I’m giving up on NaNo for the year. Part of the reason is a bad one. One of my children resents how much time I spend on the event, and on writing. I know this isn’t a reason to quit. Logically, it is important that my child feels resentful, but it is something I need to talk about with them, not give up something that had once brought me great joy.
The other part is what I just said, if you caught it.
I no longer get joy from the NaNo challenge.
I am resentful of the stress I impose on myself to complete the event.
I am resentful of the frustration I feel when I can’t come up with a satisfying idea within the constraints of the event.
Like, seriously — I put entirely too much stress on myself for this, for what? 50,000 words that I might not finish or publish? An incomplete story that I got to 50K and discarded? A pile of lost printouts and screwed up stats on a website?
And I say “probably” because it is very, very possible that I will change my mind and whip out a story of 50K in the next six days (I’m counting today, the 25th). I say that because I’ve done it before.
But I don’t want to. Right now, I want to focus on Christmas, and the Advent Calendar idea I have for the kids. I want to focus on things that actually bring me joy right now, even if none of those things are “productive” (ie: meeting that weird measurement of what I think other people think I should be doing).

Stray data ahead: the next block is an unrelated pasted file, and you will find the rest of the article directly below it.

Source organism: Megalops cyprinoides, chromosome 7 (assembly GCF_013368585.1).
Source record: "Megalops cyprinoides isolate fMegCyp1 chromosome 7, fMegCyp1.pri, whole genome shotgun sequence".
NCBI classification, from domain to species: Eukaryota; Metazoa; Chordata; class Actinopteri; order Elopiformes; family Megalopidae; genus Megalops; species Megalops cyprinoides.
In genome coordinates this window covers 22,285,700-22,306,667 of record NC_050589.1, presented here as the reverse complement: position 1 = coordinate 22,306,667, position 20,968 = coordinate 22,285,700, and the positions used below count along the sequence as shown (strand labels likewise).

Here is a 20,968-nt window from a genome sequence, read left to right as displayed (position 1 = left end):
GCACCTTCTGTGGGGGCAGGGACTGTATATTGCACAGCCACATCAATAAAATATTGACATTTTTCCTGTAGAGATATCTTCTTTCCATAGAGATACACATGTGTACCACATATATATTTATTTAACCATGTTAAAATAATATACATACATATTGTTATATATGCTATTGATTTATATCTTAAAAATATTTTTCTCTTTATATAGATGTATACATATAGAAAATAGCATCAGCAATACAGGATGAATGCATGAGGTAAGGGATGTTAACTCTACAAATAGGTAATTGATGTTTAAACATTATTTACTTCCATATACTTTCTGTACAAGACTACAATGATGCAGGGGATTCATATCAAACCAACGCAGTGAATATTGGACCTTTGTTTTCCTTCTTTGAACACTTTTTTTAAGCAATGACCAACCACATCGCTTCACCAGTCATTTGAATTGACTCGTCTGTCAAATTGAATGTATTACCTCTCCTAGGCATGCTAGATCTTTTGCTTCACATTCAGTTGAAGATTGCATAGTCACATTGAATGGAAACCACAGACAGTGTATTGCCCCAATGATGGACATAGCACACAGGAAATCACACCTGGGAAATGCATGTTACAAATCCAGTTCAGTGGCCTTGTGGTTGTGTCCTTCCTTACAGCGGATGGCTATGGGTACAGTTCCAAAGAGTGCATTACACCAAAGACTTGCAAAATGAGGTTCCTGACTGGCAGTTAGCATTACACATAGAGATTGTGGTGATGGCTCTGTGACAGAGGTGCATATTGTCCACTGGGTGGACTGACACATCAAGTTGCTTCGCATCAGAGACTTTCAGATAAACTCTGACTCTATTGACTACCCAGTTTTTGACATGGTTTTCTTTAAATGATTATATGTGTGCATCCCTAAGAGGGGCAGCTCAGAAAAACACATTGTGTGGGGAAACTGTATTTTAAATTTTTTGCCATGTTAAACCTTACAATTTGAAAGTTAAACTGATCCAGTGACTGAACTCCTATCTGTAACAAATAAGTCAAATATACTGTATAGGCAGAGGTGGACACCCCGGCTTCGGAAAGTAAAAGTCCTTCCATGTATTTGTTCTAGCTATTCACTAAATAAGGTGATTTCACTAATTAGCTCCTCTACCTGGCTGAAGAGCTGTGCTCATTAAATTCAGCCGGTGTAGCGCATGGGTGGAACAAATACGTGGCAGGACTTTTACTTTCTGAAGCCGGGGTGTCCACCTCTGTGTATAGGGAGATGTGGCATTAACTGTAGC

Maybe you’re wondering why i’m making such a big deal out of this. That’s a really good question. Because it’s been part of my identity since 2003? Because I spent 9 years being a regional leader for the event? Because it’s how I met my best friends and it feels like I’m giving up on them if I give up on NaNo?
Because I’m stupid and I make stupid decisions and I can’t do anything right? (I know that’s not it, but that’s what the negative self-talk is telling me.)
That’s it. I’m going to go back to not thinking about the end of a 17 year streak.
By which I mean, probably, that I’ll be able to think of nothing else.
Thus, this blog post.